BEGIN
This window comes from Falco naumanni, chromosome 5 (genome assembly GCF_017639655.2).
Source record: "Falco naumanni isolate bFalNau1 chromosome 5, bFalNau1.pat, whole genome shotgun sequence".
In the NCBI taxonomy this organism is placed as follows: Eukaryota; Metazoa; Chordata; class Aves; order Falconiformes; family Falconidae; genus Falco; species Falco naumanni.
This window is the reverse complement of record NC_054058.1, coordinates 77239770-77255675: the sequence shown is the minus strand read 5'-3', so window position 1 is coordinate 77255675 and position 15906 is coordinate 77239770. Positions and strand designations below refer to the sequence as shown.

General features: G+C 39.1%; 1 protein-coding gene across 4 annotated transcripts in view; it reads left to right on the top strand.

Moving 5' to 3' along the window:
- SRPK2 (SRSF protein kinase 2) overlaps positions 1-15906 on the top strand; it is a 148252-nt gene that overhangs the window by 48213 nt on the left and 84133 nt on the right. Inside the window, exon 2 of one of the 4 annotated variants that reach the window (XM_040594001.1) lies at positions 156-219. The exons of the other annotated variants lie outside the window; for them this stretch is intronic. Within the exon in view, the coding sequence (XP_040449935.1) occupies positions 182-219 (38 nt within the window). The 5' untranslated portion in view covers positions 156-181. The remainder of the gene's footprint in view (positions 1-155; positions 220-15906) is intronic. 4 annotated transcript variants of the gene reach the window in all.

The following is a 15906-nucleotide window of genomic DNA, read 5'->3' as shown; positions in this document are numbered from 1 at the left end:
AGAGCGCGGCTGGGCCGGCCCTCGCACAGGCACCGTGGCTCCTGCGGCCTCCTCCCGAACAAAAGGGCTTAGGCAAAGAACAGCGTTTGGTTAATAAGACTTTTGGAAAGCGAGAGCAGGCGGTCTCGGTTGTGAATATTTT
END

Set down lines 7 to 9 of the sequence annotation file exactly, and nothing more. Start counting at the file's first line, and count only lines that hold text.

- SRPK2 (SRSF protein kinase 2) overlaps positions 1-15906 on the top strand; it is a 148252-nt gene that overhangs the window by 48213 nt on the left and 84133 nt on the right. Inside the window, exon 2 of one of the 4 annotated variants that reach the window (XM_040594001.1) lies at positions 156-219. The exons of the other annotated variants lie outside the window; for them this stretch is intronic. Within the exon in view, the coding sequence (XP_040449935.1) occupies positions 182-219 (38 nt within the window). The 5' untranslated portion in view covers positions 156-181. The remainder of the gene's footprint in view (positions 1-155; positions 220-15906) is intronic. 4 annotated transcript variants of the gene reach the window in all.

The following is a 15906-nucleotide window of genomic DNA, read 5'->3' as shown; positions in this document are numbered from 1 at the left end:
AGAGCGCGGCTGGGCCGGCCCTCGCACAGGCACCGTGGCTCCTGCGGCCTCCTCCCGAACAAAAGGGCTTAGGCAAAGAACAGCGTTTGGTTAATAAGACTTTTGGAAAGCGAGAGCAGGCGGTCTCGGTTGTGAATATTTT